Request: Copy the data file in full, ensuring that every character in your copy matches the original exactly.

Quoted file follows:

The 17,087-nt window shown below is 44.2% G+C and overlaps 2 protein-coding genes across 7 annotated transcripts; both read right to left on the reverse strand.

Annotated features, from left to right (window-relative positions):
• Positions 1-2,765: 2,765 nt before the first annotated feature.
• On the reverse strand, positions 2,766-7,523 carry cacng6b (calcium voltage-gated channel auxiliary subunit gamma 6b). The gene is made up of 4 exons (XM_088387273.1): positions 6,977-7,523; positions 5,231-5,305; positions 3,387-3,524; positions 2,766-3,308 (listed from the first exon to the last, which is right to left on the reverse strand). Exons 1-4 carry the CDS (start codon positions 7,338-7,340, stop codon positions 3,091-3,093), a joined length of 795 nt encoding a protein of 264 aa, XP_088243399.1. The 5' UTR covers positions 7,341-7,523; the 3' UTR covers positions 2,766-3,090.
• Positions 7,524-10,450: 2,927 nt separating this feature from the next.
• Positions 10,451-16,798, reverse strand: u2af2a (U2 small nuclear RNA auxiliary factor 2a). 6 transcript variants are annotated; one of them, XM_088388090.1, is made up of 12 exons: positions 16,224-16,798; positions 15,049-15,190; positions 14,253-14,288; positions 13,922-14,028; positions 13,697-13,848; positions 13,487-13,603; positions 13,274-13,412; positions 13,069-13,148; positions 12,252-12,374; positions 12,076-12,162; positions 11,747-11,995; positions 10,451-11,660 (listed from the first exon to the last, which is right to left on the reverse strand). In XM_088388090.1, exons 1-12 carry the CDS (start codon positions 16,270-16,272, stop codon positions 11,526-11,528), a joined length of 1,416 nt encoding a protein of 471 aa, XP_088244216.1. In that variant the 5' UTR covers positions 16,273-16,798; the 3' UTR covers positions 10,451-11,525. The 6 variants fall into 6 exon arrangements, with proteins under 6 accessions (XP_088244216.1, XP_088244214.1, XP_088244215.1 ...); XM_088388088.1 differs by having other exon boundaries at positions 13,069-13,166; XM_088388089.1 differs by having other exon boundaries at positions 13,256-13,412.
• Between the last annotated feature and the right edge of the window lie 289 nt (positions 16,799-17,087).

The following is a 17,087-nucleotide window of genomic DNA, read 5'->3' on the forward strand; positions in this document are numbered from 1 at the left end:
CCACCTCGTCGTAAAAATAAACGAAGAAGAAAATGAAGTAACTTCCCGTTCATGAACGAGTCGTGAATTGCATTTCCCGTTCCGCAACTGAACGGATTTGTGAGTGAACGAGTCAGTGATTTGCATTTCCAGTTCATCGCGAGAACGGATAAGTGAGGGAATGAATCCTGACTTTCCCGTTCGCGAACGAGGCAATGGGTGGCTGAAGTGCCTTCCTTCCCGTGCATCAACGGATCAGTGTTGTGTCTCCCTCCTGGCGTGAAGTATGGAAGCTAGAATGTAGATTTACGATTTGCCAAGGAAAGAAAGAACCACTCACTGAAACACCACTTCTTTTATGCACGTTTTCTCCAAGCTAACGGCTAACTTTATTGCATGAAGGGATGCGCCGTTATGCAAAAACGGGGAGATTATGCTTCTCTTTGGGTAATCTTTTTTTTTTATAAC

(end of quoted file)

The 17,087-nt window shown below is 44.2% G+C and overlaps 2 protein-coding genes across 7 annotated transcripts; both read right to left on the reverse strand.

Annotated features, from left to right (window-relative positions):
• Positions 1-2,765: 2,765 nt before the first annotated feature.
• On the reverse strand, positions 2,766-7,523 carry cacng6b (calcium voltage-gated channel auxiliary subunit gamma 6b). The gene is made up of 4 exons (XM_088387273.1): positions 6,977-7,523; positions 5,231-5,305; positions 3,387-3,524; positions 2,766-3,308 (listed from the first exon to the last, which is right to left on the reverse strand). Exons 1-4 carry the CDS (start codon positions 7,338-7,340, stop codon positions 3,091-3,093), a joined length of 795 nt encoding a protein of 264 aa, XP_088243399.1. The 5' UTR covers positions 7,341-7,523; the 3' UTR covers positions 2,766-3,090.
• Positions 7,524-10,450: 2,927 nt separating this feature from the next.
• Positions 10,451-16,798, reverse strand: u2af2a (U2 small nuclear RNA auxiliary factor 2a). 6 transcript variants are annotated; one of them, XM_088388090.1, is made up of 12 exons: positions 16,224-16,798; positions 15,049-15,190; positions 14,253-14,288; positions 13,922-14,028; positions 13,697-13,848; positions 13,487-13,603; positions 13,274-13,412; positions 13,069-13,148; positions 12,252-12,374; positions 12,076-12,162; positions 11,747-11,995; positions 10,451-11,660 (listed from the first exon to the last, which is right to left on the reverse strand). In XM_088388090.1, exons 1-12 carry the CDS (start codon positions 16,270-16,272, stop codon positions 11,526-11,528), a joined length of 1,416 nt encoding a protein of 471 aa, XP_088244216.1. In that variant the 5' UTR covers positions 16,273-16,798; the 3' UTR covers positions 10,451-11,525. The 6 variants fall into 6 exon arrangements, with proteins under 6 accessions (XP_088244216.1, XP_088244214.1, XP_088244215.1 ...); XM_088388088.1 differs by having other exon boundaries at positions 13,069-13,166; XM_088388089.1 differs by having other exon boundaries at positions 13,256-13,412.
• Between the last annotated feature and the right edge of the window lie 289 nt (positions 16,799-17,087).

The following is a 17,087-nucleotide window of genomic DNA, read 5'->3' on the forward strand; positions in this document are numbered from 1 at the left end:
CCACCTCGTCGTAAAAATAAACGAAGAAGAAAATGAAGTAACTTCCCGTTCATGAACGAGTCGTGAATTGCATTTCCCGTTCCGCAACTGAACGGATTTGTGAGTGAACGAGTCAGTGATTTGCATTTCCAGTTCATCGCGAGAACGGATAAGTGAGGGAATGAATCCTGACTTTCCCGTTCGCGAACGAGGCAATGGGTGGCTGAAGTGCCTTCCTTCCCGTGCATCAACGGATCAGTGTTGTGTCTCCCTCCTGGCGTGAAGTATGGAAGCTAGAATGTAGATTTACGATTTGCCAAGGAAAGAAAGAACCACTCACTGAAACACCACTTCTTTTATGCACGTTTTCTCCAAGCTAACGGCTAACTTTATTGCATGAAGGGATGCGCCGTTATGCAAAAACGGGGAGATTATGCTTCTCTTTGGGTAATCTTTTTTTTTTATAAC